A city of palm-lined promenades, broad avenues and green parks set in sweeping curves along a circular bay, İzmir also has an exceptionally mild climate and many fine hotels. The city is a busy commercial and industrial center as well as the gateway to the Aegean Region. Turkey’s Aegean shores are among the loveliest landscapes in the country. The magnificent coastline, lapped by the clear water of the Aegean Sea, abounds in vast and pristine beaches surrounded by olive groves, rocky crags and pine woods. Dotted with idyllic fishing harbors, popular holiday villages, and the remains of ancient civilizations, (attesting to the inheritance of more than 5,000 years of history, culture and mythology) this region offers an exceptionally attractive venue for meetings, incentives and conferences. Luxury and first-class hotels, and exclusive restaurants throughout the region provide excellent accommodation and facilities for sports, entertainment, shopping and meetings of all kinds.
Çeşme is one of Turkey’s most beautiful stretches of coast, surrounded by clear blue seas, with a landscape of cultivated fields.
Visitors can enjoy unspoiled bays, excellent holiday accommodation, restaurants, and sports and entertainment facilities. Thermal baths offer a healthy break from the rigors of modern life. Excellent shopping is available, with a good selection of carpets, leather goods and souvenirs. At night, a lively atmosphere pervades, especially in the restaurants, cafes, bars and discos along the promenade. Çeşme hosts many national and international meetings and conventions throughout the year.
Kuşadası, literally “Bird Island,” is a lovely port built around the shores of a glittering bay.
The terraced town overlooks the most beautiful inlet of the Aegean and seems to have been created purely for the delight of the holiday maker. A large marina offers full facilities for visiting yachts. Quality hotels and holiday villages provide a wide range of accommodations. Discos and fish restaurants overlook the harbor. The picturesque old town offers superb shopping. Proximity to Ephesus and other ancient sites make Kuşadası an unusually attractive venue for meetings and conferences.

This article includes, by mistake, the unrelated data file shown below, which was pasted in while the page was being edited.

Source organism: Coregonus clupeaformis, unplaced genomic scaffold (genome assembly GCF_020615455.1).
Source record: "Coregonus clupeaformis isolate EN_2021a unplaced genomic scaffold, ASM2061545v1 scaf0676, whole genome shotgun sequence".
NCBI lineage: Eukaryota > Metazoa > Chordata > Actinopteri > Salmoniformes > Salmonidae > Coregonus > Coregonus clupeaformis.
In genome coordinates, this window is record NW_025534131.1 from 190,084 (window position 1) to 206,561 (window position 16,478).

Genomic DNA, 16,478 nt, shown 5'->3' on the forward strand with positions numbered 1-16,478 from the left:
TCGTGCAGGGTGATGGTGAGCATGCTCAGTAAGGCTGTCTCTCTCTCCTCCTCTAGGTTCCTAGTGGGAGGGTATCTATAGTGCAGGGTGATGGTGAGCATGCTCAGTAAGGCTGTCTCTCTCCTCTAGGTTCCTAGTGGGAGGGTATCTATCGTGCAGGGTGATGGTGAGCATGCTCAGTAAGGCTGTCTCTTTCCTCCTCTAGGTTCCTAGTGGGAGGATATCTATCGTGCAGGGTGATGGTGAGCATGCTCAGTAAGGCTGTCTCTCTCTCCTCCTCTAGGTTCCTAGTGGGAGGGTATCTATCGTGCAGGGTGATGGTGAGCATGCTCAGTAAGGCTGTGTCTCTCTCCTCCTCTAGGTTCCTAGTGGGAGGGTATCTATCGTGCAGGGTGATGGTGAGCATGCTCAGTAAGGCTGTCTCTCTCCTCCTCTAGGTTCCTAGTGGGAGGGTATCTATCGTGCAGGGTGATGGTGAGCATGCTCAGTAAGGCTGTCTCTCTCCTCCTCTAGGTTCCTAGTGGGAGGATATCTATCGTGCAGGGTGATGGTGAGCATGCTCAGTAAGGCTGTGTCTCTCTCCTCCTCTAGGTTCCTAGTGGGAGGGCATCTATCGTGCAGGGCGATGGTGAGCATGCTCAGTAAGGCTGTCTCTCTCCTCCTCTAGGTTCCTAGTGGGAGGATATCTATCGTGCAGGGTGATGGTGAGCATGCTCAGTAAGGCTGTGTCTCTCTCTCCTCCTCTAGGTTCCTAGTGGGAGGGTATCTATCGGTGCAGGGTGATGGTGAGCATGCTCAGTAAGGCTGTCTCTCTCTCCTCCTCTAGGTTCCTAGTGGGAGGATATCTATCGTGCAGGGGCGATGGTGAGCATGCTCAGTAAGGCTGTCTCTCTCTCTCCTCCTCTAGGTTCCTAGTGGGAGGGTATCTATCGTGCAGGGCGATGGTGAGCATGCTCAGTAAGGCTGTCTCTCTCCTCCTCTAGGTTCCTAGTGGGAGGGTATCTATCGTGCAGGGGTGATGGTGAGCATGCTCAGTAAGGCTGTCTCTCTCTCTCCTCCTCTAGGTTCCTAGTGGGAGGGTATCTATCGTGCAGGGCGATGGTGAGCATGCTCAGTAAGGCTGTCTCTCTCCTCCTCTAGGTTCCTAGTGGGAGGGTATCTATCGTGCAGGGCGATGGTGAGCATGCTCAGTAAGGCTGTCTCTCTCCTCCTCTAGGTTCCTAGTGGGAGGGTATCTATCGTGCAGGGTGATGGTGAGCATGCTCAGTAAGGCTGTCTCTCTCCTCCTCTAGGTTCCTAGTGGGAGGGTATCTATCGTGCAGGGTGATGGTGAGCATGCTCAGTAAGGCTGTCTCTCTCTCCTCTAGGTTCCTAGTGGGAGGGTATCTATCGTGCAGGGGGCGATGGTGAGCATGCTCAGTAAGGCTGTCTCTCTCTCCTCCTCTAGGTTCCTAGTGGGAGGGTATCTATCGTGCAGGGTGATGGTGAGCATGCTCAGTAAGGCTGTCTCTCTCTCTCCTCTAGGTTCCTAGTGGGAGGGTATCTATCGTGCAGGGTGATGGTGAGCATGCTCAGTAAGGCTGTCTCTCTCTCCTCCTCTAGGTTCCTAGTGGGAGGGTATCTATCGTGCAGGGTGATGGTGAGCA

Pamukkale (“Cotton Castle”) is a natural wonder of mineral-rich waters cascading over travertines formed through the centuries and is set amid historic ruins.
This thermal center 20 km north of Denizli is known all over the world for its restorative and therapeutic benefits for such maladies as rheumatism, dermatological and gynecological disorders as well as nervous and digestive complaints. Built by the King of Pergamum, Eumenes II, in 190 BC, this ancient facility, then known as Hierapolis, has been continuously used and enjoyed. The waters come from the ground at 35 degrees Celsius and run over the travertines created by centuries of natural activity. The ruins include the octagonal church or martyrium of St. Philip, an extensive necropolis, and former baths.
As it was long ago, this is still an enjoyable venue for meetings as well as a center for health, shopping, and relaxation with numerous hotels. To the north, just 5 km away is the thermal center of Karahayit, whose waters are rich with iron.
The town is dominated by the Crusader castle of St. Peter, now the Museum of Underwater Archeology.
Bodrum, known in ancient times as Halicarnassus, was the birthplace of Heredotus and the site of the Tomb of King Mausolus, one of the Seven Wonders of the Ancient World. With its typical Mediterranean architecture, lively narrow streets, attractive marina and friendly Bohemian atmosphere, Bodrum is an enchanting holiday destination with a wide variety of accommodation, lively nightlife and lovely scenery. Hotels and vacation villages in and around the town are equipped to handle meetings and conferences.
The marina is one of the largest and best-equipped in Turkey.
Situated on a breathtakingly beautiful bay, Marmaris is surrounded by rugged pine- clad mountains. Tranquil in its setting, Marmaris is ideal for watersports and sailing. Nevertheless, the town offers a lively atmosphere during the summer season, with a good variety of bars, restaurants and shops. Marmaris offers excellent venues for meetings and conferences with a wide range of accommodation and facilities.
The beautiful and unspoiled coastlines are ideal for water sports and nature lovers. The calm, crystal clear water of the Ölü Deniz lagoon is justly famous.